Asian investors were still unsettled by the unravelling of the reflation narrative last week in the US. Markets clearly were wrongfooted by the frontloading of interest rate hikes as signaled in Wednesday’s Fed dots. Friday’s comments from Fed’s Bullard airing his preference for a 2022 rate hike only created further doubts on the Fed’s commitment of prolonged policy support in the post-pandemic era. Risky assets sold off with the Nikkei hit hard (-3.29%). The US two year yield in Asia opened north of 0.25%. The 10-y and 30-y yield initially stayed in freefall (temporarily) dropping below 1.40 % and 2.0 % respectively. The flatter US yield curve and risk-off helped the dollar to preserve last week’s gains. However, contrary to what is often the case, European markets this time were a source of relative calm. Spill-over effects from Friday’s US moves (both in bonds and equities) were modest. European long term yields to a large extent decoupling from the US suggests that technical factors/liquidity issues maybe also played a role in the wild US interest rate swings. European investors evidently also don’t have to make up their mind on potential consequences of an early ECB interest rate hike. Whatever the driver, German/EMU started a ‘welcome’ re-steepening with yields now rising between 1.5bp (2-y) and 5 bp (30-y). The guarded reaction in Europe is also visible in intra-EMU bond markets, with 10-y spreads narrowing 1-2 bp. US investors also don’t push further on last week’s repositioning. The US yield curve also re-steepens with yields gaining between 2 bp (2-y) and 7.5 bp (30-y). The jury is still out, but a modest steepening is more in line with the Fed first embarking on tapering asset purchases before starting interest rate hikes. At the same time, the further rise in the 2-y yield illustrates that the debate on the timing of the first rate hike(s) is here to stay. European equities reverted an initial dip and currently trade with gains of about 0.50% . US indices also returned to the ‘old scheme’ with the Dow and the S&P in green (0.75%), but the Nasdaq lagging (0.25%) on higher LT yields. We keep a close eye on comments from New York Fed governor Williams later this evening. He usually is considered to keep a middle position within the FOMC.
Ongoing market stress early in Asia initially supported the dollar. EUR/USD touched the 1.1850 area, but rebounded as trading in Europe proceeded, currently trading near 1.19. DXY is easing toward to low 92 area. After recent sharp rise, a better equity sentiment and a bottoming in (US) inflation expectations, in theory suggest a slowdown in the USD rally. At the same time, higher ST US yields remain USD supportive. 1.1850 is developing as an intermediate EUR/USD support ahead of the 1.1704 end March correction low. Last week’s USD-rally/spike in global volatility put pressure on most smaller currencies ranging from the NOK, SEK and sterling, the CE currencies; the CAD, AUD and NZD to even the Swiss franc. Except for the Swiss franc, those currencies today try a tentative rebound. Safe haven demand for the yen dried up with USD/JPY holding stable in the 110.25 area. EUR/JPY tries to regain the 131 handle.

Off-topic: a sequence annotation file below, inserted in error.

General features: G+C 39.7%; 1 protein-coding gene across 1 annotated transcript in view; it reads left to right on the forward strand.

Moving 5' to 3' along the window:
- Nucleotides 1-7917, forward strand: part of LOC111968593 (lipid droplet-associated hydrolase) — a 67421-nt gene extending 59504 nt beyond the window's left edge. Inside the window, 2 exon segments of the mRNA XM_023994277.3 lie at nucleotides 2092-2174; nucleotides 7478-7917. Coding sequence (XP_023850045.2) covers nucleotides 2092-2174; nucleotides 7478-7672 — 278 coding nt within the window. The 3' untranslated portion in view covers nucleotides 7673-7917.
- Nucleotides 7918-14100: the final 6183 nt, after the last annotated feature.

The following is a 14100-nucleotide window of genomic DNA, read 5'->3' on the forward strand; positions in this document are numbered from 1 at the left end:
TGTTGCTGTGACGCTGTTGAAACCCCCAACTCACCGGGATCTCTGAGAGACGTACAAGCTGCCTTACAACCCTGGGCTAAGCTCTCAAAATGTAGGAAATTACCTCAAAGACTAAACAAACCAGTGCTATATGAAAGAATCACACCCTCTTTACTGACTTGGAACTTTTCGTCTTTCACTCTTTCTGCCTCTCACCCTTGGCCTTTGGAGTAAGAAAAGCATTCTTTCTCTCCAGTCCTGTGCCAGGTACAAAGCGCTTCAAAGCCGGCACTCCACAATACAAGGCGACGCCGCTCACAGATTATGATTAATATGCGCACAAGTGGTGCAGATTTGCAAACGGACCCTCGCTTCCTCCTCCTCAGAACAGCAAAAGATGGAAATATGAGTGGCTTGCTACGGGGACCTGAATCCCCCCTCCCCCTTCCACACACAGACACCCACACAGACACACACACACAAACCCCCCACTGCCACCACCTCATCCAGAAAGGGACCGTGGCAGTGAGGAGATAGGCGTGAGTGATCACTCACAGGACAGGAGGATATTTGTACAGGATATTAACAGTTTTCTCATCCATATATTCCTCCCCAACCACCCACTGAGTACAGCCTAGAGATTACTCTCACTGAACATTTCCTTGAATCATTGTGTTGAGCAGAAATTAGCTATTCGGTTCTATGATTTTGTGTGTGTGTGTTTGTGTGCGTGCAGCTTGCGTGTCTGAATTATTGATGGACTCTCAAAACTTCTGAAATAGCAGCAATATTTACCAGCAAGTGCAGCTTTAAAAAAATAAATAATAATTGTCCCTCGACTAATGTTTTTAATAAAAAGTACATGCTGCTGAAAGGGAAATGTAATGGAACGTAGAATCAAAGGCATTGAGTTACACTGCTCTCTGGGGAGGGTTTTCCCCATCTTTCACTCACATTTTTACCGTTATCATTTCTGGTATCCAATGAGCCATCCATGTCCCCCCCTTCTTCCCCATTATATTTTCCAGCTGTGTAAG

Swedish PM Lofven lost a confidence vote in parliament today. The vote was called by the Left Party, frustrated by Lofven’s deregulation plan aimed at the rental housing market. Together with a group of conservative and nationalist parties, they ousted the PM with 181 of the 349 lawmakers in favour. Lofven’s job now is to figure out a new viable coalition, calling a snap election if he fails to do so or resign, in which case the biggest parties in parliament will try to form a new government. The Swedish kroon is little changed at 10.22 EUR/SEK today but it is obvious that political uncertainty on top of a still-precarious economic recovery is not desirable for any currency.
German Finance Minister Scholz aims to borrow an additional €100bn next year to support the country’s revival from the pandemic. That’s a more than 20% increase compared to a previous budget plan (€81.5bn), two senior officials said. After 2022, the projected amount of new federal debt greatly decreases to 5.4bn in 2023 before stabilizing around 12bn in the two years thereafter. Scholz will present the budget to the cabinet on Wednesday, along with a proposal to suspend the constitutional borrowing limit for a third but final year in 2022.